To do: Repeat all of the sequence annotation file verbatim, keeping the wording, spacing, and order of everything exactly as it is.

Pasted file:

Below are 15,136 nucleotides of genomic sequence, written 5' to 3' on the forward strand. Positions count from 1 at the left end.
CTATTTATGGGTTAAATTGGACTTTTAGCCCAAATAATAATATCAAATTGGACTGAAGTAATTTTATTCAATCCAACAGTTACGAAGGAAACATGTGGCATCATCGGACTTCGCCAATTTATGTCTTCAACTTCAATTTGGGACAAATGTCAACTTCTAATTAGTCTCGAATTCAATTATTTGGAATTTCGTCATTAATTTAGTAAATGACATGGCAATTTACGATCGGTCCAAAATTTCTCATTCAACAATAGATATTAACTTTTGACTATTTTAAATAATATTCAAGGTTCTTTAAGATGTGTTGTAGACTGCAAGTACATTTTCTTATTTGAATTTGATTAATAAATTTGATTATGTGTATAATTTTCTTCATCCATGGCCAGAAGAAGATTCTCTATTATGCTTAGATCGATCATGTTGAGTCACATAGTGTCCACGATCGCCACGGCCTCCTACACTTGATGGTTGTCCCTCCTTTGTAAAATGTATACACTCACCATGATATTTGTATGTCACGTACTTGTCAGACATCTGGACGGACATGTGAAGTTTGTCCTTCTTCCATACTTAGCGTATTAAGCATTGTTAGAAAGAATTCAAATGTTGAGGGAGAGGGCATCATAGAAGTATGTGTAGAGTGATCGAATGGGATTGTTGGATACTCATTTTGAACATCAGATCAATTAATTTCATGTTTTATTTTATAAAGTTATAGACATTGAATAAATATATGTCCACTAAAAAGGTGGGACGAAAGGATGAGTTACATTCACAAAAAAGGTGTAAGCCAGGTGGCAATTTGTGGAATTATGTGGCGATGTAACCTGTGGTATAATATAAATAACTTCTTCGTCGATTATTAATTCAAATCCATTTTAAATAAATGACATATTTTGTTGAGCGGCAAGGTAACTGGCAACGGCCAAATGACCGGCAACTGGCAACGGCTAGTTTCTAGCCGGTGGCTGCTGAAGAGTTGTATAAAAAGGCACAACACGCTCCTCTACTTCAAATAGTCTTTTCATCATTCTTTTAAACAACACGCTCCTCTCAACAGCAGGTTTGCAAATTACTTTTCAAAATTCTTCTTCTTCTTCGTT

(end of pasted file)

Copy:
Below are 15,136 nucleotides of genomic sequence, written 5' to 3' on the forward strand. Positions count from 1 at the left end.
CTATTTATGGGTTAAATTGGACTTTTAGCCCAAATAATAATATCAAATTGGACTGAAGTAATTTTATTCAATCCAACAGTTACGAAGGAAACATGTGGCATCATCGGACTTCGCCAATTTATGTCTTCAACTTCAATTTGGGACAAATGTCAACTTCTAATTAGTCTCGAATTCAATTATTTGGAATTTCGTCATTAATTTAGTAAATGACATGGCAATTTACGATCGGTCCAAAATTTCTCATTCAACAATAGATATTAACTTTTGACTATTTTAAATAATATTCAAGGTTCTTTAAGATGTGTTGTAGACTGCAAGTACATTTTCTTATTTGAATTTGATTAATAAATTTGATTATGTGTATAATTTTCTTCATCCATGGCCAGAAGAAGATTCTCTATTATGCTTAGATCGATCATGTTGAGTCACATAGTGTCCACGATCGCCACGGCCTCCTACACTTGATGGTTGTCCCTCCTTTGTAAAATGTATACACTCACCATGATATTTGTATGTCACGTACTTGTCAGACATCTGGACGGACATGTGAAGTTTGTCCTTCTTCCATACTTAGCGTATTAAGCATTGTTAGAAAGAATTCAAATGTTGAGGGAGAGGGCATCATAGAAGTATGTGTAGAGTGATCGAATGGGATTGTTGGATACTCATTTTGAACATCAGATCAATTAATTTCATGTTTTATTTTATAAAGTTATAGACATTGAATAAATATATGTCCACTAAAAAGGTGGGACGAAAGGATGAGTTACATTCACAAAAAAGGTGTAAGCCAGGTGGCAATTTGTGGAATTATGTGGCGATGTAACCTGTGGTATAATATAAATAACTTCTTCGTCGATTATTAATTCAAATCCATTTTAAATAAATGACATATTTTGTTGAGCGGCAAGGTAACTGGCAACGGCCAAATGACCGGCAACTGGCAACGGCTAGTTTCTAGCCGGTGGCTGCTGAAGAGTTGTATAAAAAGGCACAACACGCTCCTCTACTTCAAATAGTCTTTTCATCATTCTTTTAAACAACACGCTCCTCTCAACAGCAGGTTTGCAAATTACTTTTCAAAATTCTTCTTCTTCTTCGTT